Sunday, January 11, 2009

Sunday Weather Questions & Answers

Today starts the beginning of the American Meteorological Society convention in Phoenix. 4 days of weather fun that I am missing out on but I am sure Nolan will catch me up on all the happenings.

I am loving all the comments over the past few days. Everything from Meteor Wayne talking about the meteor sightings across the Great White North, all the way to the several questions you have asked me.

So let's tackle a few...

CA-TY-3 from near Douglas City, California -- for those who have never heard of this location, it is located in northwest California, just below Oregon.

In the southern extent of the Cascades, it sounds like an amazing place to live. Click here to learn more about Trinity County.

Much of California is currently experiencing some type of drought conditions, with the worst in the northern and central portion of the state.

If you do not have the US Drought Monitor already bookmarked, here is a link for you. It is a great web site. Click here.

The question of is La Nina causing this dry spell came up, and where can one go to find out if rain is on the way.

You all know there is no such thing an an accurate long-term forecast. We can try and predict trends based off current happenings on a global level, but even trends may need updating every 10 days or so.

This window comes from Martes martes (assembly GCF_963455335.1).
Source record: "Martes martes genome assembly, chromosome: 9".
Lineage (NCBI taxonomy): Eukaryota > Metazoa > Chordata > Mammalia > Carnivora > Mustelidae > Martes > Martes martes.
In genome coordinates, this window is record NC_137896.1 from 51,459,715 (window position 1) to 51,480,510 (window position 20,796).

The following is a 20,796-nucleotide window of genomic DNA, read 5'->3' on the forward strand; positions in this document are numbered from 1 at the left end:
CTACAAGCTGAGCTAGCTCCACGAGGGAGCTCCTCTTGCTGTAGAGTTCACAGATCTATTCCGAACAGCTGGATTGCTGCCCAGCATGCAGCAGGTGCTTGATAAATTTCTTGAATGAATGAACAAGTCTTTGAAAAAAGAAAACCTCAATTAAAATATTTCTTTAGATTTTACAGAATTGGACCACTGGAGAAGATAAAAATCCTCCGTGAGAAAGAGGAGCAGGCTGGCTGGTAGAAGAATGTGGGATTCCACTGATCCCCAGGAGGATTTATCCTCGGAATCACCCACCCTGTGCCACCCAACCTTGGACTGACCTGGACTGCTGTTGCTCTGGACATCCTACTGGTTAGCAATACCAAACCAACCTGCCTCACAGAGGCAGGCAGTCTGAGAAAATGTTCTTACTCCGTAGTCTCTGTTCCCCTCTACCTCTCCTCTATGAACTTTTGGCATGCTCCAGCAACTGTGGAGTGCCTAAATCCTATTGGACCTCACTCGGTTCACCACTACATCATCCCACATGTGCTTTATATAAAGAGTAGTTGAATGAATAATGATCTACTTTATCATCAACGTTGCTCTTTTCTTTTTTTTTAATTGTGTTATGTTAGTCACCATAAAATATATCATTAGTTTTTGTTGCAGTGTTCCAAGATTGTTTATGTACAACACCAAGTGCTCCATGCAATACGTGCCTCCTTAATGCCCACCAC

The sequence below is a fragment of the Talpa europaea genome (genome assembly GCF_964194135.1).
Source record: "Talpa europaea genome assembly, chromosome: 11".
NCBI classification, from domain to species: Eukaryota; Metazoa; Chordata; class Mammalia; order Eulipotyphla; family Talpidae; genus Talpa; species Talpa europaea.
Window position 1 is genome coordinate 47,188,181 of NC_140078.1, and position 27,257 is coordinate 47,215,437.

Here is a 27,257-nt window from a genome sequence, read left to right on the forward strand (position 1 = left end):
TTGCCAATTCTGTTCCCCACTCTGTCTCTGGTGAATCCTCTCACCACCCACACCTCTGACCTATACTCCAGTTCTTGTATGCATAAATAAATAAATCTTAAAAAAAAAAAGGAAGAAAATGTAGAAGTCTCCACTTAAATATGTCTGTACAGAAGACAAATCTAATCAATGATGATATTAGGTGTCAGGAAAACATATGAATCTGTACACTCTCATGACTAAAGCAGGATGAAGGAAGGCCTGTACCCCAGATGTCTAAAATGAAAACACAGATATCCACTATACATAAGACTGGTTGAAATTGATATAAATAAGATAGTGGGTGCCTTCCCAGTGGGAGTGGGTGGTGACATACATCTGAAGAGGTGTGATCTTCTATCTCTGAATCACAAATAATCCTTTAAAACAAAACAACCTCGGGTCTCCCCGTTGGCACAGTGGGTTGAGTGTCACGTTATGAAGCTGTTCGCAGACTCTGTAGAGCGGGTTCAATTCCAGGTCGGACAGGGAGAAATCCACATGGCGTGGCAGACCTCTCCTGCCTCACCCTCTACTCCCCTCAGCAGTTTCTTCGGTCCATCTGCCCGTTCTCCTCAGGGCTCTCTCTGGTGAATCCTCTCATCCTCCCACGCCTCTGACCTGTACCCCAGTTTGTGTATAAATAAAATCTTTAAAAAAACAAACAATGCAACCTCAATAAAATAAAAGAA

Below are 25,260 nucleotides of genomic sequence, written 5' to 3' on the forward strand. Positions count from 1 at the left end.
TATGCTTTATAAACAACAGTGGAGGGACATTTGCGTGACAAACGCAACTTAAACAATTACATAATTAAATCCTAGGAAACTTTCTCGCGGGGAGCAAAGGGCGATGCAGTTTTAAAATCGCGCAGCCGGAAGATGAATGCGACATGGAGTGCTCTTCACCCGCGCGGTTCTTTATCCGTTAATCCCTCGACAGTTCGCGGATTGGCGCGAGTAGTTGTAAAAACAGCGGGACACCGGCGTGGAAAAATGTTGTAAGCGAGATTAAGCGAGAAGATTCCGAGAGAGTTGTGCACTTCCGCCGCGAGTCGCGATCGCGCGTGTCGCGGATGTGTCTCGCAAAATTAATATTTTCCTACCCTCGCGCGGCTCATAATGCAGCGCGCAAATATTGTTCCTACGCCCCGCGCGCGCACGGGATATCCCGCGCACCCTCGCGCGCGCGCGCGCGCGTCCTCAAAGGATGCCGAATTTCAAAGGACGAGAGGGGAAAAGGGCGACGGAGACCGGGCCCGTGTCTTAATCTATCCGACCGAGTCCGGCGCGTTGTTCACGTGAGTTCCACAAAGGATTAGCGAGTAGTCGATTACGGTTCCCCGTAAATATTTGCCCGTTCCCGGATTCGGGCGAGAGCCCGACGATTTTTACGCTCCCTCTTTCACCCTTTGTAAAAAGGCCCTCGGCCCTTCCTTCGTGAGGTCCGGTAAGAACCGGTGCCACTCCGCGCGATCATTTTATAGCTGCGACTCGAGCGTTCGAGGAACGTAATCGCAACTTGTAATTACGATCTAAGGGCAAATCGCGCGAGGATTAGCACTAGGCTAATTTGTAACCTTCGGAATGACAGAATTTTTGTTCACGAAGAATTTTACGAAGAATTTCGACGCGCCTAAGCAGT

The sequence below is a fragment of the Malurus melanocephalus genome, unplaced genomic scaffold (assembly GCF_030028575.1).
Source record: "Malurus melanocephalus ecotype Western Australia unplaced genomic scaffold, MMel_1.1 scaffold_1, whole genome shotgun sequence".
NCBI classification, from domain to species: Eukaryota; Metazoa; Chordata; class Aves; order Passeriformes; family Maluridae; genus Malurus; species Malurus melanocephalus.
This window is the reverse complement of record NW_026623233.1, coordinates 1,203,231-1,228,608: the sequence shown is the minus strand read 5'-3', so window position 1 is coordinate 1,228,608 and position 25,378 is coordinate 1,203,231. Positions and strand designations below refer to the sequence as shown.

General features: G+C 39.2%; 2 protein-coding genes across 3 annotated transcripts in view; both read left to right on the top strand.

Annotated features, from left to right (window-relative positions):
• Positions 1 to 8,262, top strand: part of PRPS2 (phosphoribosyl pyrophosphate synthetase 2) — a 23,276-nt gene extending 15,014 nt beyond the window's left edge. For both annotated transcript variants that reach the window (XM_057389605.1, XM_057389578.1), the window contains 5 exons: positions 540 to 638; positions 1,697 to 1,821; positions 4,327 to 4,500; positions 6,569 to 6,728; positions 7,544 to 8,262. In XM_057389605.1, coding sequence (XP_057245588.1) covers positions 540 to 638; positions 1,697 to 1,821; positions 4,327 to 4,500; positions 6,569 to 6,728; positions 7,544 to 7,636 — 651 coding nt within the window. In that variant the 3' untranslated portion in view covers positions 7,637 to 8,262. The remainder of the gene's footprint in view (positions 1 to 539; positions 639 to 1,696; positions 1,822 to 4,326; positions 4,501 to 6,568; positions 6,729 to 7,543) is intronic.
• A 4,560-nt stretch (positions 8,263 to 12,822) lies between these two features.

The Climate Prediction Center is a great web site to bookmark if you want to monitor these trends.

Click here and you will see that in the short-term, the west looks like it will remain dry. But looking in the 1 to 3 month window, there are equal chances for precipitation --- this means equal chances for below, above, or simply normal precipitation.

Pretty vague, I know -- but that is just about all a forecaster can do when there is no strong data to sway the pendulum one way or another.

La Nina conditions are currently developing in the equatorial Pacific. The Climate Prediction Center issues an update every Monday of the year on the current status of El Nino or La Nina conditions.

These updates are somewhat technical but full of great color charts and graphs. Click here and you can check these updates out for yourself.

The weather pattern we have been seeing over the past few weeks, where there is a large ridge of high pressure over the west and a trough of low pressure in the east is pretty typical during a La Nina weather pattern.

Essentially, storms slam into the Pacific Northwest, cruise along the Canadian border and dive southeast into the Ohio River valley -- following the upper level wind pattern, or jet stream.

A picture of common weather expected during the January to March time frame for both El Nino and La Nina is depicted below.

Now this La Nina is just setting up, the future weather impacts on the lower 48 and even the globe will depend on how long it lasts and how strong it gets.

So does the future look good for rain in northern California? Just a gut feeling, I would say it looks not so good, but I am basing that off the little bit of climatology I know for your part of the country.

This is the rainy season and you aren't getting it --- so if nothing changes in the near future, it may be a dry year for you -- but again, that is just a thought -- I have no hard evidence to yes or no on the rain.

BettyAnne wrote from Washington state asking for more western information.

As many of you know from watching the news, Washington and Oregon have been hit with a series of storms for several weeks now.